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October 3, 2006 > South Hayward Neighborhood Collaborative receives $60,000 grant from Kaiser Permanente

South Hayward Neighborhood Collaborative receives $60,000 grant from Kaiser Permanente

The South Hayward Neighborhood Collaborative received a $60,000 grant from the Kaiser Permanente Community Benefit Program in southern Alameda County to study obesity and identify community-based program solutions.
The grant is part of Kaiser Permanente's Healthy Eating Active Living (HEAL) initiative. The goal of HEAL is to help communities create sustainable change in neighborhoods, schools, workplaces and health care settings so that healthy food is convenient and affordable, and to incorporate physical activity that is accessible in the community as part of one's daily life.
"Kaiser Permanente understands that being a good community partner and corporate citizen are essential qualities that add value to our communities," said Colleen McKeown, Kaiser Permanente senior vice president and area manager of southern Alameda County. "Social responsibility and community involvement are part of our legacy and are integral to fulfilling our mission, which goes beyond caring for our members."

Kaiser Permanente presented the $60,000 check to the South Hayward Neighborhood Collaborative at its Community Benefit Grantee Recognition Event on September 28 in Union City.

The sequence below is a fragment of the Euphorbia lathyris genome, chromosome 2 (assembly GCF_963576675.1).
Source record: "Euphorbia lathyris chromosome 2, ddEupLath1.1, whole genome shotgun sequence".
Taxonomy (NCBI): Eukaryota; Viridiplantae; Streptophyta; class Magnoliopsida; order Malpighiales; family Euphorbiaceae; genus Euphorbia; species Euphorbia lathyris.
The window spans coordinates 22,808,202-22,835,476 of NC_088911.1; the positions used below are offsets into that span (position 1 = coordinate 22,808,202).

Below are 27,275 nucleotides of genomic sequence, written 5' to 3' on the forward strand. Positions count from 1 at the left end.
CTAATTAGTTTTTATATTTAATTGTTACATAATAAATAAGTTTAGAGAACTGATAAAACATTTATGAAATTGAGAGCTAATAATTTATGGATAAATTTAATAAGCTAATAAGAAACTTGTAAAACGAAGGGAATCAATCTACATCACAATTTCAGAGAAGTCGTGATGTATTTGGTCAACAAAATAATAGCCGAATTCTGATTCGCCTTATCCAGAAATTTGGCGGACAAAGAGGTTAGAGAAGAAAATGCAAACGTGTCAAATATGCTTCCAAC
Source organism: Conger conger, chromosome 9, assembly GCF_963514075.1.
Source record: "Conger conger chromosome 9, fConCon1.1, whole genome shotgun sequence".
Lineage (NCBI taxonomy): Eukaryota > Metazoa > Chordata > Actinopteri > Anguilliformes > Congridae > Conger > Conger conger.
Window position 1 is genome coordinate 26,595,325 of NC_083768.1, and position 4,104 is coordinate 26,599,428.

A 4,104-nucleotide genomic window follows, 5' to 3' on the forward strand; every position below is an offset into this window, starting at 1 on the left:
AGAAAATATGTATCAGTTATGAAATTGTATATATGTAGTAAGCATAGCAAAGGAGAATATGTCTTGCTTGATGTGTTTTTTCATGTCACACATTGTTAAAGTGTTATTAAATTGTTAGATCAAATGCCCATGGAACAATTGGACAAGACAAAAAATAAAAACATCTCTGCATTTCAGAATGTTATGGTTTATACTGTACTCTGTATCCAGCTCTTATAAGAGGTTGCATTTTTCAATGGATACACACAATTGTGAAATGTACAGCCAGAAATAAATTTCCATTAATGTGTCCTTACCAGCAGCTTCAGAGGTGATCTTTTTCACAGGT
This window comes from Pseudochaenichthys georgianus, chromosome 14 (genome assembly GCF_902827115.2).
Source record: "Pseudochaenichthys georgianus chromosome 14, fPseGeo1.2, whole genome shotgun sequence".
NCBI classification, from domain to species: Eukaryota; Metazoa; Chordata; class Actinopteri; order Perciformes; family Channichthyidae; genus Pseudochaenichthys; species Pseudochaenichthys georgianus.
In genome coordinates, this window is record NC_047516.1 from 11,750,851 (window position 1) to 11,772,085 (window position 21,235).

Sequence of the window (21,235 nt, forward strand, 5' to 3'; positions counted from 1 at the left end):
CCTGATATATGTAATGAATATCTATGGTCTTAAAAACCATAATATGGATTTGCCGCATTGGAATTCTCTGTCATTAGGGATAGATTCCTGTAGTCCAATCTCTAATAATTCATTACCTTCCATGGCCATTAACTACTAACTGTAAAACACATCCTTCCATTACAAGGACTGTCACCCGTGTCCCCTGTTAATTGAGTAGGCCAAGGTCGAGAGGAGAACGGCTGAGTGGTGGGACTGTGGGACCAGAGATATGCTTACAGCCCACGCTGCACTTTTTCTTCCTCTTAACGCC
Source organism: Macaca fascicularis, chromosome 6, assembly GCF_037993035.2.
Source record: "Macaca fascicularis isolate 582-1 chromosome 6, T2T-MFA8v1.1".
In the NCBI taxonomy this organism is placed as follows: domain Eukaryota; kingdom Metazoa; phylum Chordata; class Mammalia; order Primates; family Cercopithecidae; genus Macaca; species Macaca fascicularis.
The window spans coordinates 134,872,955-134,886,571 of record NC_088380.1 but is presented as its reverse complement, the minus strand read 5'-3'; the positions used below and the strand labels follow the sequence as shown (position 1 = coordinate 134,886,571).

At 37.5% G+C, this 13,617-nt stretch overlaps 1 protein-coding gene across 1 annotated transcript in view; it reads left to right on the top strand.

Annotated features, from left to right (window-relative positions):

The special event also highlighted other community organizations that have received grants from Kaiser Permanente including Afghan Elderly Association, Davis Street Family Resource Center, Filipinos for Affirmative Action, Tiburcio Vasquez Health Center and Tri-City Health Center.  Event participants learned about the services and outstanding results from all of the community-based organizations that are part of the Kaiser Permanente Charitable Grants Program.

In 2006, Kaiser Permanente Community Benefit has awarded over $280,000 in grants to 33 different nonprofit organizations in southern Alameda County under the grants program. This year, the grants focused on health priority areas including reducing child and adult obesity, prevention and management of diabetes and coronary heart disease, improving management of childhood asthma, and reducing teen pregnancy rates.

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